Let’s be honest. Although the meaningful use (MU) criteria in Stage 1 of the Electronic Health Record (EHR) Incentive Program may have been challenging on many fronts, they did not require significant change on behalf of your eligible professionals if the practice had previously implemented an EHR. The requirements reinforced routine and ongoing activities. For example, standing protocols may have already included entry of demographics and basic vital signs; maintenance of allergy, medication, and problem lists; and e-prescribing. New processes, such as smoking status capture for specialty practices and the provision of clinical summaries, mostly became the responsibility of the front desk and clinical support staff. The Stage 2 criteria, on the other hand, require an expanded level of system adoption by eligible professionals that can’t as easily be avoided through delegation. This article addresses the potential redesign of the clinical process to better ensure your organization’s full funding in light of Stage 2 of MU.
Providers that attested for Stage 1 beginning in 2011 or 2012 must meet the Stage 2 requirements during any 90-day period in 2014. If the first year of Stage 1 attestation is in 2013 or after, the provider has to meet the Stage 2 requirements by the beginning of their third calendar year in the program. For instance, if a provider attests for Stage 1 in 2014, they must begin reporting on the Stage 2 requirements by January 1, 2016. With an understanding of how they will need to interact with their patients, other providers and care teams, and technology, providers and their operational leaders can focus on a few key initiatives that will help position them for a smooth transition into the next stage of MU. Focusing on these high-level initiatives will help position your organization for success as you work to meet the various Stage 2 criteria.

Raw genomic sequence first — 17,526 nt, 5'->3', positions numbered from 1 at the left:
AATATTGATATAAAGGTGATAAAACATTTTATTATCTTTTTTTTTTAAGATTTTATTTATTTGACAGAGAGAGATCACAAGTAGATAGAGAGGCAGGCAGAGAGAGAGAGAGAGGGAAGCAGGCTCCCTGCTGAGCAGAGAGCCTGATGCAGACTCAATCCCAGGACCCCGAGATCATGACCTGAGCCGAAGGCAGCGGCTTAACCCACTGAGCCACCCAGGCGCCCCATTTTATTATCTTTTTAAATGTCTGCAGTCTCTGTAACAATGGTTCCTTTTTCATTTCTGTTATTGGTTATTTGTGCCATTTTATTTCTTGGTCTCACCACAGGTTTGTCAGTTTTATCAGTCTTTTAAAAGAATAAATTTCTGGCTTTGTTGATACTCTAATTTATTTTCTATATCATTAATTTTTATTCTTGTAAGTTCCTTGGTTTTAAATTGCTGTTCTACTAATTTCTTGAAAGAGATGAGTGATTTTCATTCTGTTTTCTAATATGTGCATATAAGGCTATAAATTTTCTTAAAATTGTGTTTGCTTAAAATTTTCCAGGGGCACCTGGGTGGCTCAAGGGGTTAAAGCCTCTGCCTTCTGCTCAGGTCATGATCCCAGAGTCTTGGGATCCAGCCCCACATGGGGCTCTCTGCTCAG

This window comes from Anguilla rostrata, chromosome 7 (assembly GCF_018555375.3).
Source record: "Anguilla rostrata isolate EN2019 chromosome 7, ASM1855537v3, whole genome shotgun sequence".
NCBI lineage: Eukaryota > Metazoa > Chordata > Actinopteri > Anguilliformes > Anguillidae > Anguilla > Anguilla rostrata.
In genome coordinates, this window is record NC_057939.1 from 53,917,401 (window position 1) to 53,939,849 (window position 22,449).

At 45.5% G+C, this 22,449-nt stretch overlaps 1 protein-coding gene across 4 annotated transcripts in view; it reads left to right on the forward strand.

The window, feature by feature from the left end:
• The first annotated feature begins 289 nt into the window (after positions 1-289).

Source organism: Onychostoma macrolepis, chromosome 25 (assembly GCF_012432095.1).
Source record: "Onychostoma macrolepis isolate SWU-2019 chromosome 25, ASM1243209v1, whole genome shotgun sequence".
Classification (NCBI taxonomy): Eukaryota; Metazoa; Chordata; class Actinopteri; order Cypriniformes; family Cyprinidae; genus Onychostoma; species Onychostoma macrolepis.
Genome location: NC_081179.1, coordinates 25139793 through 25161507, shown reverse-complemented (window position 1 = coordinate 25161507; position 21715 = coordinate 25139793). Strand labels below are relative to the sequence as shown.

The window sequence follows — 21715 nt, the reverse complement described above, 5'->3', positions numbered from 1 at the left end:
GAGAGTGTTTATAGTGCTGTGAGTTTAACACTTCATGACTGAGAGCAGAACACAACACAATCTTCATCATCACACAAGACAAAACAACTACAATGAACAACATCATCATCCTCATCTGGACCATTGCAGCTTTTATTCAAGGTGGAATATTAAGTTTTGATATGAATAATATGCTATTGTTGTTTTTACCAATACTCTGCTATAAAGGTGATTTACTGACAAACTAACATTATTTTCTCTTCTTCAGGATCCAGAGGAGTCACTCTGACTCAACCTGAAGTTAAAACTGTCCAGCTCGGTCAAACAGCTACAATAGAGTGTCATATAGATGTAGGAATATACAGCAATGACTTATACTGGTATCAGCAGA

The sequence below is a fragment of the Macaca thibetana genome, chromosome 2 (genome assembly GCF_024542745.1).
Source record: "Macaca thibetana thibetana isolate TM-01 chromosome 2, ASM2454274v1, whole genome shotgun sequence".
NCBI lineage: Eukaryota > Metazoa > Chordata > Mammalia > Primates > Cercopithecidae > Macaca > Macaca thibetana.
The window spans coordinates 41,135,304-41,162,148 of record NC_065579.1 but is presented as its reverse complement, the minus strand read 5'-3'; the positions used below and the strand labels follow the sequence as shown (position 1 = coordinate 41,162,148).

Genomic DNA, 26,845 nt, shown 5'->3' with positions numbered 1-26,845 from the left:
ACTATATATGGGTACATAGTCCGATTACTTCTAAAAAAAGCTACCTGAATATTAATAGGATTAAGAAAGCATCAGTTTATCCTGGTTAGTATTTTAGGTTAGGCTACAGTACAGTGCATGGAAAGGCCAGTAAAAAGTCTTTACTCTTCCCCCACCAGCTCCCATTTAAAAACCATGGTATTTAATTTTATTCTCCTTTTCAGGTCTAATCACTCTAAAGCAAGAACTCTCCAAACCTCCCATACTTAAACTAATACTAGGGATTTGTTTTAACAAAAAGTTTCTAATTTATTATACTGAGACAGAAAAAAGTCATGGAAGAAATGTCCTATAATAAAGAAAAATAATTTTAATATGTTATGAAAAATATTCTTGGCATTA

Interaction: Provider to EHR
Stage 1 criteria allow for minimal adoption of the EHR, especially when providers are surrounded by competent support staff. Stage 2 outlines specific criteria that will force providers to start using the EHR on a more direct level. As a core measure, computerized physician order entry (CPOE) is now required for a minimum of 60% of medications and 30% each of laboratory and radiology orders. Following the Stage 1 requirements, the Centers for Medicare & Medicaid Services (CMS) relaxed the rule to allow certain staff members (i.e., medical assistants) to place orders using the EHR. In most cases, however, it will be more efficient for the provider to prescribe medication and order laboratory or radiology tests in real time so patients can fulfill those orders as soon as they leave the office. The goal with the increased CPOE threshold is to help employ the use of clinical decision support (CDS) tools at the point of order entry, which CMS states will lead to increased patient safety and quality of care.